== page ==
After months of frequently trading together, shares of big U.S. companies have begun to diverge, more often rising or falling on fundamentals or company-specific news.
The average three-month rolling correlation among the stocks and sectors in the S&P 500 has been trending downward throughout November, according to data from Goldman Sachs. Among individual stocks, the measure dropped to 0.23 at the end of last week from 0.42 on Oct. 30.
That is below the five-year average of 0.30 and the lowest level since May 10—before stocks sold off sharply on worries about an escalating trade war.
Correlations measure how stocks move in relation to one another. A correlation of 1 would mean that stocks or sectors were moving perfectly together; a correlation of zero would show no relationship between their movements; and a correlation of -1 would mean they were moving in opposite directions.
Stocks tend to move together when investors are focused on macroeconomic factors like those that captivated their attention for much of the early autumn. But in recent weeks, trade tensions between the U.S. and China have somewhat eased, the Federal Reserve has indicated it is likely done cutting interest rates for now, and improving economic data has squashed fears of an imminent recession.
Those factors have helped push the S&P 500 up 2.4% in November and the three major stock indexes to a series of new highs. Much of the recent rally has been powered by economically sensitive stocks such as those of financial and industrial companies, suggesting that investors are gaining confidence about the health of the economy.
The easing tensions in the market have also allowed investors to refocus on comparing company fundamentals, opening a window for stock picking rather than just betting that the market will go up or down.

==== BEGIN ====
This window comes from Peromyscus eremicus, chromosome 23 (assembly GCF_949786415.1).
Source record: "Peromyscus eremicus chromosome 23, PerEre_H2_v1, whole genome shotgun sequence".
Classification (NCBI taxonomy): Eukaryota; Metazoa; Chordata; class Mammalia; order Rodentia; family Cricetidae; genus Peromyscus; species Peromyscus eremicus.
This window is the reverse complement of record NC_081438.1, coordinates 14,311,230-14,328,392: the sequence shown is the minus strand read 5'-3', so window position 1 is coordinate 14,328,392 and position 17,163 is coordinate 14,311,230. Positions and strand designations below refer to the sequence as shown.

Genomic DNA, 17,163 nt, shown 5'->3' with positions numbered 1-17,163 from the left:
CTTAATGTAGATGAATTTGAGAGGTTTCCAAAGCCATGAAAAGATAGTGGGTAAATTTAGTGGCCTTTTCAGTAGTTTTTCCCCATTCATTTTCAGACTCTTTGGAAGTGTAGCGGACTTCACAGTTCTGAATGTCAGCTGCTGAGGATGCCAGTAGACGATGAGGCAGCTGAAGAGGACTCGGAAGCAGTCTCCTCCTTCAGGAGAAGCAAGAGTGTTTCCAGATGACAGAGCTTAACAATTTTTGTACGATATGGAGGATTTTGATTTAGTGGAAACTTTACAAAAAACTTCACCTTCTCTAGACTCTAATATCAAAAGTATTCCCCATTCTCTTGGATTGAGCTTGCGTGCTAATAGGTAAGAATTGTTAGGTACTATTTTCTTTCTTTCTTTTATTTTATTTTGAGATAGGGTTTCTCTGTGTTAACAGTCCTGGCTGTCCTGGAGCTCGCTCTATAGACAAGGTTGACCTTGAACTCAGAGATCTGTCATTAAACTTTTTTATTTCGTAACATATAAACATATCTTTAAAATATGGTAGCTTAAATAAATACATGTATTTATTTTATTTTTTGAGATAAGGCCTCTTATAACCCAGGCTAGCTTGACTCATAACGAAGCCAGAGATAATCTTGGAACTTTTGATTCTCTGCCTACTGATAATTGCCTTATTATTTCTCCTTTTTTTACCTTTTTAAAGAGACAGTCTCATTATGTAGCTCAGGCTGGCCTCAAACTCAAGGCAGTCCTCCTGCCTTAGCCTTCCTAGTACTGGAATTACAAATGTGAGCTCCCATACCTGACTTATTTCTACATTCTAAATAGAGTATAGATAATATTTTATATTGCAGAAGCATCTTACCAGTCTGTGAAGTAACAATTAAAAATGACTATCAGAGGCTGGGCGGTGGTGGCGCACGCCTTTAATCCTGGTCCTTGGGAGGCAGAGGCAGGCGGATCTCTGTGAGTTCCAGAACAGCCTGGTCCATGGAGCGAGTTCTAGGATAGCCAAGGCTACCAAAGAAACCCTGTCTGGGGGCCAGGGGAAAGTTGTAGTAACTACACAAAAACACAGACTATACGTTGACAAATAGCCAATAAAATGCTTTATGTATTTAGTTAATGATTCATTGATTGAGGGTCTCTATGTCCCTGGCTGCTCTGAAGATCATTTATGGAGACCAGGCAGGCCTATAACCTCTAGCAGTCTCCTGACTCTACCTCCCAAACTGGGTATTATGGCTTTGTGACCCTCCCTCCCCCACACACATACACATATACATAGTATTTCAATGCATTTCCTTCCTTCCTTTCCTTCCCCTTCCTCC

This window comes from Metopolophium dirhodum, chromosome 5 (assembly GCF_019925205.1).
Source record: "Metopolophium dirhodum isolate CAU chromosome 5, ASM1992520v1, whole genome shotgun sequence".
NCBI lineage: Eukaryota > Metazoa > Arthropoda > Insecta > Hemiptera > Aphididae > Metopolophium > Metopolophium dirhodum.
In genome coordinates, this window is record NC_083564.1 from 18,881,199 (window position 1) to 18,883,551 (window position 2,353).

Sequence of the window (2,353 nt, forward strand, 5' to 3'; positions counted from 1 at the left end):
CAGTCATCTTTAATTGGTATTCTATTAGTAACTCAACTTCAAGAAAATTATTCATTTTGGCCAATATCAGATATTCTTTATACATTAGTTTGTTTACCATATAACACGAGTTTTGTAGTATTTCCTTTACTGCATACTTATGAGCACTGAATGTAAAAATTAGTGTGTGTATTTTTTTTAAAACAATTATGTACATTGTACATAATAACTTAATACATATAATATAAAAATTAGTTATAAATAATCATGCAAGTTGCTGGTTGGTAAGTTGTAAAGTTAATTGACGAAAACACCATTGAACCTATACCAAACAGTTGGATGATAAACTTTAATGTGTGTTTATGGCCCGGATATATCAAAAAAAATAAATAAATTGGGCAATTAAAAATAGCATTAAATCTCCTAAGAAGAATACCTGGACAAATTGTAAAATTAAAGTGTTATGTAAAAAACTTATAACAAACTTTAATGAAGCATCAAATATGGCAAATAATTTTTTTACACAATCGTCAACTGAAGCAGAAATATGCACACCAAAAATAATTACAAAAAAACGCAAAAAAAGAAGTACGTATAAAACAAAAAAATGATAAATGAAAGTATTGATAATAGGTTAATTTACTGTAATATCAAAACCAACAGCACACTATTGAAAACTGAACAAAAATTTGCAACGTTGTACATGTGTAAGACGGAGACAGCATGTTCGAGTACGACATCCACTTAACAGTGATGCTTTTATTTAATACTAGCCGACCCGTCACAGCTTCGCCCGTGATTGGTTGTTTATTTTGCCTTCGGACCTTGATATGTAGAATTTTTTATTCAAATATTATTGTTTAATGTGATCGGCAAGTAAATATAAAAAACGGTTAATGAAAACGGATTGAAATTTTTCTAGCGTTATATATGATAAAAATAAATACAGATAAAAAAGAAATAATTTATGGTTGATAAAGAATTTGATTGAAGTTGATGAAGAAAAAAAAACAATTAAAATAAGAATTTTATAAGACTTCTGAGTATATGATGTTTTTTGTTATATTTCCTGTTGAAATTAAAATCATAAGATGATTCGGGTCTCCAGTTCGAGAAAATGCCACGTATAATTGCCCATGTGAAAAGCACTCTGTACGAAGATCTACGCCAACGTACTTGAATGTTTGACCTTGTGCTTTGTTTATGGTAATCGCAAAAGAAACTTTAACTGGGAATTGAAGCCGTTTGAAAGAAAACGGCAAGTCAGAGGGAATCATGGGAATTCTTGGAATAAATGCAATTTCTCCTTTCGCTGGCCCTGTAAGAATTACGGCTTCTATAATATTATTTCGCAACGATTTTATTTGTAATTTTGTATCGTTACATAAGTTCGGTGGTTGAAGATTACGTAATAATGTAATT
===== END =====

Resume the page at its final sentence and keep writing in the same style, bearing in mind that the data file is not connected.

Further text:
In recent years, active investing has lost ground to passive strategies in which funds try to match, rather than beat, the market. The amount of money in funds tracking broad U.S. equity indexes surpassed that in actively managed U.S. equity funds for the first time in August.
As individual stocks have begun to move more independently, correlations among the S&P 500’s 11 sectors—consumer discretionary, financials, information technology and the rest—have also declined. The average three-month rolling correlation among sectors has fallen to 0.56, from 0.81 on Oct. 30, according to Goldman data.
The sectors in the index haven’t all traded in the same direction since Oct. 9—the final day of a rare span during which they all closed up or down together in six of seven trading sessions. Among the catalysts during that period were a reassuring jobs report on Oct. 4 that helped assuage fears of a slowdown and a flare-up in tensions between the U.S. and China that threatened to undermine trade negotiations.
Trader Georgi Bozhidarov